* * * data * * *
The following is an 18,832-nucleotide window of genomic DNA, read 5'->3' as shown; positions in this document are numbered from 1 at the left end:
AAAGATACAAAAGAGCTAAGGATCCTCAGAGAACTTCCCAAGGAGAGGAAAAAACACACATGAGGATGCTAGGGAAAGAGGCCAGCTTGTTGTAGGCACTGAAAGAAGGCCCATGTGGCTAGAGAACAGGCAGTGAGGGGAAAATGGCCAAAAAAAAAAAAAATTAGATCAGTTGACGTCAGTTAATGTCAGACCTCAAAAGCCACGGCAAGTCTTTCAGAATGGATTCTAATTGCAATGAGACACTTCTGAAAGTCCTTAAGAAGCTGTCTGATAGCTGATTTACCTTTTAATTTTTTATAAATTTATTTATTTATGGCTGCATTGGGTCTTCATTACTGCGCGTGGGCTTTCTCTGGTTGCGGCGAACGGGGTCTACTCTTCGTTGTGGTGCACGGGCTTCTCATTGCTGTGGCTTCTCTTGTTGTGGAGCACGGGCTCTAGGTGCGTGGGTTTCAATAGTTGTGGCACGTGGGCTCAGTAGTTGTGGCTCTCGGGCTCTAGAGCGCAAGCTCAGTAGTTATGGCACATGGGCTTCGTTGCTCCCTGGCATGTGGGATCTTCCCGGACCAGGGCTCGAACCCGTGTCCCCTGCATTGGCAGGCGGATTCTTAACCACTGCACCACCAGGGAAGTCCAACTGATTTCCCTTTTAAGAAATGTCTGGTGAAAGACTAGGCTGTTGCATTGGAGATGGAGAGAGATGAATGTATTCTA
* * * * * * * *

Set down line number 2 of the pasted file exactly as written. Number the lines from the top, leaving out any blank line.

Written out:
AAAGATACAAAAGAGCTAAGGATCCTCAGAGAACTTCCCAAGGAGAGGAAAAAACACACATGAGGATGCTAGGGAAAGAGGCCAGCTTGTTGTAGGCACTGAAAGAAGGCCCATGTGGCTAGAGAACAGGCAGTGAGGGGAAAATGGCCAAAAAAAAAAAAAATTAGATCAGTTGACGTCAGTTAATGTCAGACCTCAAAAGCCACGGCAAGTCTTTCAGAATGGATTCTAATTGCAATGAGACACTTCTGAAAGTCCTTAAGAAGCTGTCTGATAGCTGATTTACCTTTTAATTTTTTATAAATTTATTTATTTATGGCTGCATTGGGTCTTCATTACTGCGCGTGGGCTTTCTCTGGTTGCGGCGAACGGGGTCTACTCTTCGTTGTGGTGCACGGGCTTCTCATTGCTGTGGCTTCTCTTGTTGTGGAGCACGGGCTCTAGGTGCGTGGGTTTCAATAGTTGTGGCACGTGGGCTCAGTAGTTGTGGCTCTCGGGCTCTAGAGCGCAAGCTCAGTAGTTATGGCACATGGGCTTCGTTGCTCCCTGGCATGTGGGATCTTCCCGGACCAGGGCTCGAACCCGTGTCCCCTGCATTGGCAGGCGGATTCTTAACCACTGCACCACCAGGGAAGTCCAACTGATTTCCCTTTTAAGAAATGTCTGGTGAAAGACTAGGCTGTTGCATTGGAGATGGAGAGAGATGAATGTATTCTA